Saturday afternoon, I worked on a paper that is due on Tuesday. In the middle of the night, I woke up and realized what the one thing is that the paper needs, that one paragraph that ties it all together. It was so obvious. Of course, on Sunday morning when I woke up, I couldn’t remember what that one thing was. Now the million dollar question is: Was it actually the thing my paper needs, or was it some kind of insanity like, “Put more jello in the washing machine!” We will probably never know. (Would jello in the washing machine actually help my paper? We will probably never know that, either.)
While I was finishing up the paper, Mike and I watched The Sound of Music. Which Mike cannot remember ever seeing before. Now, I am not the romantic in this relationship, nor am I the one who prefers musicals. But, dang, that is a good movie. It still makes me laugh and sing along. Watching it filled me with joy. I might like musicals more if they were more like that. I even got a little swoony when Maria and the Captain were in the gazebo, and I kind of hate the, “Somewhere in my youth or childhood, I must have done something good,” song. Too bad Mike slept from the big party all the way through to the performance at the festival. I tried to wake him up, but it was a lost cause.
While Mike was watching SNL, I ended up finishing The Possibilities of Sainthood by Donna Freitas, which I first heard about on Sara Zarr’s blog. (That link is an excellent interview with the author on the book and faith in YA literature. Go and read it.) I know what you are thinking: Kari is maybe a little bit obsessed with saints. And possibly that is true. I like history and faith and people who stand up for what they believe. Saints combine all of those things, and there’s also that magical, mystical element that draws me in: miracles that can’t be explained except by faith. Reading about saints reminds me that the things I believe can’t always be understood.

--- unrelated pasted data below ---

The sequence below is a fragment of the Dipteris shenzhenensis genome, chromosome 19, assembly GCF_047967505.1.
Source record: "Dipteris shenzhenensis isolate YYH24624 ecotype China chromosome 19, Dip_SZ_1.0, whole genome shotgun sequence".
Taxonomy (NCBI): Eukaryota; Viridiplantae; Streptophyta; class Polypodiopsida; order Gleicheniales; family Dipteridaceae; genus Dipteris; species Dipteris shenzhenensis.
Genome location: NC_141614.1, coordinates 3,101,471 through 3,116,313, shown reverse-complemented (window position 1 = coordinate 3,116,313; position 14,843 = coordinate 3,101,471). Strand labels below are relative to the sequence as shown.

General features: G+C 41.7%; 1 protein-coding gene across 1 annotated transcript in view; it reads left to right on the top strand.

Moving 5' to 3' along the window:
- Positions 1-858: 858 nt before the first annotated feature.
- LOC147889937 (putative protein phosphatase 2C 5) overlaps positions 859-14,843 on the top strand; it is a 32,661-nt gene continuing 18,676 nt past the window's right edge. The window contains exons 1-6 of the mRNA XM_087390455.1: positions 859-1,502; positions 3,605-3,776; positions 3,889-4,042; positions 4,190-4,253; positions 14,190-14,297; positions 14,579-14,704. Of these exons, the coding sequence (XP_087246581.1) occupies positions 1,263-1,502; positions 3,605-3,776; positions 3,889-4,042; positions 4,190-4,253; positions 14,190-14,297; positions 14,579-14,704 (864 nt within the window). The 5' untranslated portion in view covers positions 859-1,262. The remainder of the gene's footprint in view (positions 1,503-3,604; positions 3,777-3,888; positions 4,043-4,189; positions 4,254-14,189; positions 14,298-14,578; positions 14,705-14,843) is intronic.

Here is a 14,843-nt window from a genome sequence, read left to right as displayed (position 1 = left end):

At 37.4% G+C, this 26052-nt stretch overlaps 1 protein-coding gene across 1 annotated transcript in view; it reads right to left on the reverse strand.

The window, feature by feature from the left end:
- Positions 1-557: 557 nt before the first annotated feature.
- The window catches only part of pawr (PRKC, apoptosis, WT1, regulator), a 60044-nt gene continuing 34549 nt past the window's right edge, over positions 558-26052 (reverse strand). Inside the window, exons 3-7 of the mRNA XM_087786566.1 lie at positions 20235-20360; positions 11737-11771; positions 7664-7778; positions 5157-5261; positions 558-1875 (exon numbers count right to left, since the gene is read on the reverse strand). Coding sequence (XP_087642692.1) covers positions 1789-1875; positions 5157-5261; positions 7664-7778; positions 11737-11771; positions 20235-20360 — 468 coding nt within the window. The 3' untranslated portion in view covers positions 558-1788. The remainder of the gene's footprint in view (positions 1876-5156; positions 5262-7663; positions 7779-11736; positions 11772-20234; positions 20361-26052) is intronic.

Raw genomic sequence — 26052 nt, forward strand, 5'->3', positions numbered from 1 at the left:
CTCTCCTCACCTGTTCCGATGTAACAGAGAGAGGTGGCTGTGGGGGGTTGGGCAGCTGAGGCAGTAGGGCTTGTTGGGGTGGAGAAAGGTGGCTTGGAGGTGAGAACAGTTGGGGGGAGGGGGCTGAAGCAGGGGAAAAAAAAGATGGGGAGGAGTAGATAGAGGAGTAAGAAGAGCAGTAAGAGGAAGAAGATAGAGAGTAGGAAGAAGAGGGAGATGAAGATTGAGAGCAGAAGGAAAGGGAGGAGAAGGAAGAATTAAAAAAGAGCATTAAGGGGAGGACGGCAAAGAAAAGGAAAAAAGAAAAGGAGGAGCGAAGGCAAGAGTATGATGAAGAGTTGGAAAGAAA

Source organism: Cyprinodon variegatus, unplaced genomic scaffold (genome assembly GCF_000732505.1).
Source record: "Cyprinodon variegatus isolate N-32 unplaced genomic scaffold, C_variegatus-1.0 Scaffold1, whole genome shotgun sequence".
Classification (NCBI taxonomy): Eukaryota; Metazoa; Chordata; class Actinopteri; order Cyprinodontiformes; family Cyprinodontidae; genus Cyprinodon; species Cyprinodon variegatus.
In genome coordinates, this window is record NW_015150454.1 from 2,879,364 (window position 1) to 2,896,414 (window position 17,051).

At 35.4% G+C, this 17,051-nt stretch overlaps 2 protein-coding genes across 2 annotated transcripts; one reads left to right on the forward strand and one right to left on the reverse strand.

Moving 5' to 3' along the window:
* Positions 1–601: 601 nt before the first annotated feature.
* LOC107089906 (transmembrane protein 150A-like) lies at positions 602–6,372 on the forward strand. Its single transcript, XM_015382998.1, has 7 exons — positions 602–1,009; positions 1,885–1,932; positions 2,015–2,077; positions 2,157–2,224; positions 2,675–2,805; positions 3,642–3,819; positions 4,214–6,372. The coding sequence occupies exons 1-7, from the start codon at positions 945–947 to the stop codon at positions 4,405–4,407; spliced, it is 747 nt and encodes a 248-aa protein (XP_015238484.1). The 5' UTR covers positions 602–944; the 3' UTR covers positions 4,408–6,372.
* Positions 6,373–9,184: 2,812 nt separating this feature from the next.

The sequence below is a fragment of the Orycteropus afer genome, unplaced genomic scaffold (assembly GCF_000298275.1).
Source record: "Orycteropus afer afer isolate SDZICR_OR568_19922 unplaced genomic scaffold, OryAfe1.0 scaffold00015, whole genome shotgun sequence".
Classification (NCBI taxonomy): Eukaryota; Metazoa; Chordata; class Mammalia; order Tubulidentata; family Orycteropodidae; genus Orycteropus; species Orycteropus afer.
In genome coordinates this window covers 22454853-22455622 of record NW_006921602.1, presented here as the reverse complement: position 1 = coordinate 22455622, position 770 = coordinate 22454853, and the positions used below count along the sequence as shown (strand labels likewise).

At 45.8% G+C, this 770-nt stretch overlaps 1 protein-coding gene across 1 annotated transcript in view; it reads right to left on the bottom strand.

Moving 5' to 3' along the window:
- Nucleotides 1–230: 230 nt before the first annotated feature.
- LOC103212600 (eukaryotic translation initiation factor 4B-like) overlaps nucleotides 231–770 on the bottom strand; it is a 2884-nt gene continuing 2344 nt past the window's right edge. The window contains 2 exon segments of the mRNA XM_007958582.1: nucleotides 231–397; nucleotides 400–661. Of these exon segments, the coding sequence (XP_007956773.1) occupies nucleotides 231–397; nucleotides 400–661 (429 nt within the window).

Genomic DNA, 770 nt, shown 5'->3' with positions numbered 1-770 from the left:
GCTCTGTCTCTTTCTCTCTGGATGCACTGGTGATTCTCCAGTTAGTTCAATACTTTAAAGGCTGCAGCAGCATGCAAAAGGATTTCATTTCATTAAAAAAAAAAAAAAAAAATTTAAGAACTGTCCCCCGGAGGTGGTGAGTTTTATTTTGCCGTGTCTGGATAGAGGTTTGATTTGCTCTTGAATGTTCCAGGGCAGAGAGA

The Possibilities of Sainthood is about Antonia, a fifteen year old who wants two things: to be a saint and to get her first kiss. Every month since she was seven, she has written to the Pope, suggesting possible saints such as The Patron Saint of Secrets or The Patron Saint of Figs. So far, no luck. And Antonia is pretty sure that the love of her life, Andy Rotellini, is going to notice her any day now and give her that first kiss she has been dreaming of. Meanwhile, she works in her mother’s store, deals with her grandmother (who is losing her memory), goes to school, and tries to sort out her feelings about her best guy friend, Michael. And, of course, there’s pasta. Lots and lots of pasta. I dare you to read this and not get a little hungry.
This book was absolutely delightful. Antonia has a realistic, hilarious voice. Her obsession with saints, her supportive best friend, her relationship with her mother, and her realization that love looks a little bit different than she had thought made her a wonderful protagonist, one I wouldn’t mind revisiting in the future. I’d recommend this book for anyone who believes in the possibilities of love and faith. And pasta. Donna Freitas is definitely going to be on my list of YA authors to pay attention to in the future.